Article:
Supplementary Material

Sanger DNA sequencing of the variant NPHS1 c.3024A>G by Athena Diagnostics. (A) DNA sequence in a healthy individual, the arrow shows a normal adenine in the AGA codon for arginine (R). (B) The base pair substitution from A to G in patient DNA. (C) Chromatogram derived from the analysis of the NPHS1 c.3024A>G variant. NPHS1, nephrin.
The c.3024A>G mutation is close to the MIRs, 46 bases away from NPHS1 exon 22. The main function of MIRs is exonization, the generation of new exons from intronic DNA sequences. Additionally, MIRs are considered as major donors of transcription-factor binding sites. The data has been adapted from Genome Browser UCSC. MIR, mammalian-wide interspersed repeat; NPHS1, nephrin.
DNA double helix stability of NPHS1 exon 22 was predicted in normal and mutant sequences in terms of the standard free energy change: ΔG˚=ΔH˚-TΔS˚. The double helix stability data was calculated using the oligo calculator in the atdbio website. ΔG˚, free energy change; ΔH˚, enthalpy change; TΔS˚, entropy change; NPHS1, nephrin.


The authors greatly appreciate the variant's information provided by Miss Meagan Nashawaty, MS, Certified Genetic Counselor (CGC), Athena Diagnostics, Marlborough, MA, USA.


Funding: No funding was received.

Availability of data and materials

The datasets used and/or analyzed during the current study are available from the corresponding author on reasonable request, and the ClinVar-NCBI repository [].

Authors' contributions

TLV analyzed and interpreted the clinical patient data. MAIAO was responsible for TFBSs, MIRs and homozygous variant double helix stability analyses. TTT, VGL, DBG, MH and OA cared for the patient and assisted in writing the case report. TLV and MAIAO wrote and revised the manuscript. All authors have read and approved the final manuscript. TLV and MAIAO confirm the authenticity of all the raw data.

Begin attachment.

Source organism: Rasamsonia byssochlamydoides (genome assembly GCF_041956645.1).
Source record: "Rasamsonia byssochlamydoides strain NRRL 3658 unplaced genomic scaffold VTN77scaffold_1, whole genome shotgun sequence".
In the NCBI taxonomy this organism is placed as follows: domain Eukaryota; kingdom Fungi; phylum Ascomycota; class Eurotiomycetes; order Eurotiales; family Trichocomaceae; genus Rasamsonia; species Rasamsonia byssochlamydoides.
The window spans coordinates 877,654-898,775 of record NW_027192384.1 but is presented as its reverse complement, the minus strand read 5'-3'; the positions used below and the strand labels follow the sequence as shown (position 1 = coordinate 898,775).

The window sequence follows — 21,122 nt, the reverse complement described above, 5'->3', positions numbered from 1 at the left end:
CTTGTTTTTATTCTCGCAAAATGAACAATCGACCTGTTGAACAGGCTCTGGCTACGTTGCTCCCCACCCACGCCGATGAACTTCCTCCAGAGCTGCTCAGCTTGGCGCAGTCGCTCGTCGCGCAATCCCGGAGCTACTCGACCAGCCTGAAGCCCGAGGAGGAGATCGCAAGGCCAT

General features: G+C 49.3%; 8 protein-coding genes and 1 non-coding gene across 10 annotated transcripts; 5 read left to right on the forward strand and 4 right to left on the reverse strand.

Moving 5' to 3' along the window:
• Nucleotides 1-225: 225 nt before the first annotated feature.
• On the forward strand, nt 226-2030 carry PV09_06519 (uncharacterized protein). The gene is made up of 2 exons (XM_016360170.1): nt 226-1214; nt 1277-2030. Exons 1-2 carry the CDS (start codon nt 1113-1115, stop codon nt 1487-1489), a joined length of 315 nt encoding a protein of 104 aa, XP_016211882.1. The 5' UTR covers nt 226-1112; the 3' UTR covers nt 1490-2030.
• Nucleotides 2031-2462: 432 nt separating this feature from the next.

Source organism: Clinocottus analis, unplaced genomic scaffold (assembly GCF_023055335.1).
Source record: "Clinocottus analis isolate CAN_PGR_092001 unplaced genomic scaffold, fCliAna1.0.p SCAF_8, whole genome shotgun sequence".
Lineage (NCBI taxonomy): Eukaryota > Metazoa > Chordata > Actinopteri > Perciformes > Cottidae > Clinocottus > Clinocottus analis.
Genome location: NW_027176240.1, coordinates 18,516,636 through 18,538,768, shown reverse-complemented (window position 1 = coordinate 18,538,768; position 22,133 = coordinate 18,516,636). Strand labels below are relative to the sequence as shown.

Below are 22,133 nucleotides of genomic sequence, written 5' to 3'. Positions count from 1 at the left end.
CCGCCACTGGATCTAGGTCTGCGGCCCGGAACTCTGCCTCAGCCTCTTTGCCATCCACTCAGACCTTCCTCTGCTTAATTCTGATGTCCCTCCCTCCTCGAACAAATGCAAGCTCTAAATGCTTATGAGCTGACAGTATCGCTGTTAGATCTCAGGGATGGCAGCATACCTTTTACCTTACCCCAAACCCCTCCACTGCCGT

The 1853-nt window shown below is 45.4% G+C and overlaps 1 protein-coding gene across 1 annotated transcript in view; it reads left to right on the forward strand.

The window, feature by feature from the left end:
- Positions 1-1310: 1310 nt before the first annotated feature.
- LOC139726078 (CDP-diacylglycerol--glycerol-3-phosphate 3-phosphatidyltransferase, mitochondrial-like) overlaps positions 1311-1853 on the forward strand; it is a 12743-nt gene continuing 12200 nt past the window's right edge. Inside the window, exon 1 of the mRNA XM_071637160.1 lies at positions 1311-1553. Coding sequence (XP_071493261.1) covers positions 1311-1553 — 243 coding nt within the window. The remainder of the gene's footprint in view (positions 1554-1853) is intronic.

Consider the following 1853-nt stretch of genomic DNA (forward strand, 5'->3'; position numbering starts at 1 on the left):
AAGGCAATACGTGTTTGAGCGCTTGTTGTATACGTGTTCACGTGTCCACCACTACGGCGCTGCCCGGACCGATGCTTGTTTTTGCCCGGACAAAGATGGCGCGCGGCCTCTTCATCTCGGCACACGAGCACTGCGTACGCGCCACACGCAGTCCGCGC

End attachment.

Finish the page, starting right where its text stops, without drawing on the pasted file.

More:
Ethics approval and consent to participate

Texas Tech University Health Sciences Center does not require ethical approval for reporting individual cases or case studies.

Patient consent for publication

Written informed consent was obtained from the patient' parents for publication of anonymized data.

Competing interests

The authors declare that they have no competing interests.



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Tran TT, Linga VG, Al‑Obaide MA, Bello‑Germino D, Hoda M, Adesanya O and Vasylyeva TL: Congenital nephrotic syndrome in a Hispanic Guatemalan newborn associated with a <em>NPHS1</em> variant: A case report. Biomed Rep 16: 4, 2022
Tran, T.T., Linga, V.G., Al‑Obaide, M.A., Bello‑Germino, D., Hoda, M., Adesanya, O., & Vasylyeva, T.L. (2022). Congenital nephrotic syndrome in a Hispanic Guatemalan newborn associated with a <em>NPHS1</em> variant: A case report. Biomedical Reports, 16, 4.
Tran, T. T., Linga, V. G., Al‑Obaide, M. A., Bello‑Germino, D., Hoda, M., Adesanya, O., Vasylyeva, T. L."Congenital nephrotic syndrome in a Hispanic Guatemalan newborn associated with a <em>NPHS1</em> variant: A case report". Biomedical Reports 16.1 (2022): 4.
Tran, T. T., Linga, V. G., Al‑Obaide, M. A., Bello‑Germino, D., Hoda, M., Adesanya, O., Vasylyeva, T. L."Congenital nephrotic syndrome in a Hispanic Guatemalan newborn associated with a <em>NPHS1</em> variant: A case report". Biomedical Reports 16, no. 1 (2022): 4.